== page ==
On collusion, according to the report, the Trump team believed it would benefit from Russian efforts and sought to share published emails that had been pilfered from the DNC and Clinton campaign, but did not coordinate with Russia on any hacking or misinformation efforts.

In one notable lead that was explored, former national security adviser Michael Flynn told investigators that Trump repeatedly requested that his team find tens of thousands of emails deleted from a private server controlled by Hillary Clinton.

At a July 2016 campaign rally, Trump remarked sarcastically, “Russia, if you’re listening, I hope you’re able to find the 30,000 emails that are missing.”

After that statement, Flynn contacted operatives in the hopes of uncovering the documents, according to Mueller. And Peter Smith, a GOP consultant, “created a company, raised tens of thousands of dollars, and recruited security experts and business associates,” the report stated.

The full report (redacted) plus more comment at NZH: The four key takeaways from the Mueller report into Russian interference in US election

3. Aides often ignore Trump’s false and dubious directives

One of the most intriguing parts of this report is the window it provides into how Trump’s aides view him. We’ve had many leaks suggesting internal discord in the White House, but here the aides were compelled to tell the truth.

And a common thread is forming: Trump often asks aides to falsely deny things or do things that make them uncomfortable. Oftentimes, they simply didn’t follow through.

In one section, then-White House counsel Donald McGahn got a message from Trump’s personal lawyer saying Trump wanted McGahn to put out a statement denying a New York Times report that said Trump had tried to fire Mueller. McGahn declined, because Trump had in fact tried to fire Mueller.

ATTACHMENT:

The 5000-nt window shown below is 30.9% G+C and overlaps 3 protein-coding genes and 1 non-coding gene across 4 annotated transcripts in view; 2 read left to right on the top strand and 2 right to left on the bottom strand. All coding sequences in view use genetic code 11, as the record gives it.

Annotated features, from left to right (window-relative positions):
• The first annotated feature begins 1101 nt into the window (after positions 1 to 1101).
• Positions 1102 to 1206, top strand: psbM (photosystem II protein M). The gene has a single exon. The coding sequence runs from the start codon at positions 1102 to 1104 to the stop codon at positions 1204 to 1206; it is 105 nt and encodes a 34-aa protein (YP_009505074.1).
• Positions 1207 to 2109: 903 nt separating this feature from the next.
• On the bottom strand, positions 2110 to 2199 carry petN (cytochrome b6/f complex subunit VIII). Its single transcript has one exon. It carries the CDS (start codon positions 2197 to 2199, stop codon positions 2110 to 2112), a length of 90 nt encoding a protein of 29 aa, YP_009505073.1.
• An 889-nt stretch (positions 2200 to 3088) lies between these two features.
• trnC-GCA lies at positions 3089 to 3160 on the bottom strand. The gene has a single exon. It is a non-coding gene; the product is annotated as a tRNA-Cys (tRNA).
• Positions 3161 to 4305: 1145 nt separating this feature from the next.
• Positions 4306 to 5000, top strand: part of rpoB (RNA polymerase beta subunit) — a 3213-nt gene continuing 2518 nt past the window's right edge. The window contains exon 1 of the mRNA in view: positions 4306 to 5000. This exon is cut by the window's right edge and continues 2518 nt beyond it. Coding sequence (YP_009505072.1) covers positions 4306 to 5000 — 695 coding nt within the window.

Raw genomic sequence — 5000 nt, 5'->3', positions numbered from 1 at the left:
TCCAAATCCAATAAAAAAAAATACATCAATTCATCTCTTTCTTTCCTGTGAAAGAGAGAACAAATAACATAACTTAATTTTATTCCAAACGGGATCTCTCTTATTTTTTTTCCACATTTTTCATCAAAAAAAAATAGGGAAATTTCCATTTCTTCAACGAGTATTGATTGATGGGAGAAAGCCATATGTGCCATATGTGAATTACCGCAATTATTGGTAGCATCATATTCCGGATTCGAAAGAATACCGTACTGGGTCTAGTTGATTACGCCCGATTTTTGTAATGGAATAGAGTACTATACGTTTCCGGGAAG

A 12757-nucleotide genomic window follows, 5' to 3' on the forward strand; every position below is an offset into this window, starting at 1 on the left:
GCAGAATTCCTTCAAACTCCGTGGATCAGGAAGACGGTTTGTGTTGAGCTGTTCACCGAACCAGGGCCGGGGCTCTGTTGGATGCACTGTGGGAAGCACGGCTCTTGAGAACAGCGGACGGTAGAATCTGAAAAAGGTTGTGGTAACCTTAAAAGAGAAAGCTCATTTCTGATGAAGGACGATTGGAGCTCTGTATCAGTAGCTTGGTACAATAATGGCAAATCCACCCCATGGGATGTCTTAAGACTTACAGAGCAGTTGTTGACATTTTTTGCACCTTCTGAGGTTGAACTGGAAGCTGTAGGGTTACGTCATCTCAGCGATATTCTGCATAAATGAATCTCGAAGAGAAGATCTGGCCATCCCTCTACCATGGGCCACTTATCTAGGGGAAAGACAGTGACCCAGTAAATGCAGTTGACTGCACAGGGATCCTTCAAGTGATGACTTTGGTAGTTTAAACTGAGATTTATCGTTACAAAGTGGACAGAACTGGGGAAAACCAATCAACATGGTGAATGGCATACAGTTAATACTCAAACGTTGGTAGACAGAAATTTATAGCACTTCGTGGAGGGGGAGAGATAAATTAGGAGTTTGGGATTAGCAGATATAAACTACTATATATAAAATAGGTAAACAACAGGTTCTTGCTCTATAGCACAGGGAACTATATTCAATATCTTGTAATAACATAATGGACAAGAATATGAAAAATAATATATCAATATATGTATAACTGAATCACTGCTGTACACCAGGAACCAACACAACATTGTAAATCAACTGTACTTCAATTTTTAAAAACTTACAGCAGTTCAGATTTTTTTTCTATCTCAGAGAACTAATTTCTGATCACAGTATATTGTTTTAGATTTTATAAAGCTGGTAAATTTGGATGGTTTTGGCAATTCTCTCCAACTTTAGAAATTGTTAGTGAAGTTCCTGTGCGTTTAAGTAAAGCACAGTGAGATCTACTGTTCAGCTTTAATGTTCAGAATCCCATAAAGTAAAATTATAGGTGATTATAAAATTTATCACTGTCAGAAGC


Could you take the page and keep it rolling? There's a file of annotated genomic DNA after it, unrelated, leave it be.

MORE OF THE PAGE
4. Many of Trump’s “fake news” claims are disproven

One of the unhelpful realities of the Russia probe thus far has been that so many revelations were based upon anonymous sources. That has allowed Trump to argue to his supporters that the stories were wrong, totally made-up “fake news.”

Except now many of them have been confirmed by the Mueller report.

And so the Washington circus continues.

Sideshow Don continues on Twitter, Burr explains Senate investigations

Donald Trump’s obsession with investigations into collusion and his obsession with being seen as great continue on Twitter:

Highly respected Senator Richard Burr, Chairman of Senate Intelligence, said today that, after an almost two year investigation, he saw no evidence of Russia collusion. “We don’t have anything that would suggest there was collusion by the Trump campaign and Russia.” Thank you!

Not only did Senator Burr’s Committee find No Collusion by the Trump Campaign and Russia, it’s important because they interviewed 200 witnesses and 300,000 pages of documents, & the Committee has direct access to intelligence information that’s Classified.

Now we find out that Adam Schiff was spending time together in Aspen with Glenn Simpson of GPS Fusion, who wrote the fake and discredited Dossier, even though Simpson was testifying before Schiff. John Solomon of

The mainstream media has refused to cover the fact that the head of the VERY important Senate Intelligence Committee, after two years of intensive study and access to Intelligence that only they could get, just stated that they have found NO COLLUSION between “Trump” & Russia….

Actually no, only one member of the Senate Intelligence Committee said “we don’t have anything that would suggest there was collusion by the Trump campaign and Russia” before a draft of their final report has been started, and before the Mueller investigation has concluded.

Burr: “”What I’m telling you is that I’m going to present, as best we can, the facts to you and to the American people. And you’ll have to draw your own conclusion as to whether you think that, by whatever definition, that’s collusion.”

I presume no facts have been presented to Trump yet, but he has been asserting ‘NO COLLUSION’ since the allegations and investigations began.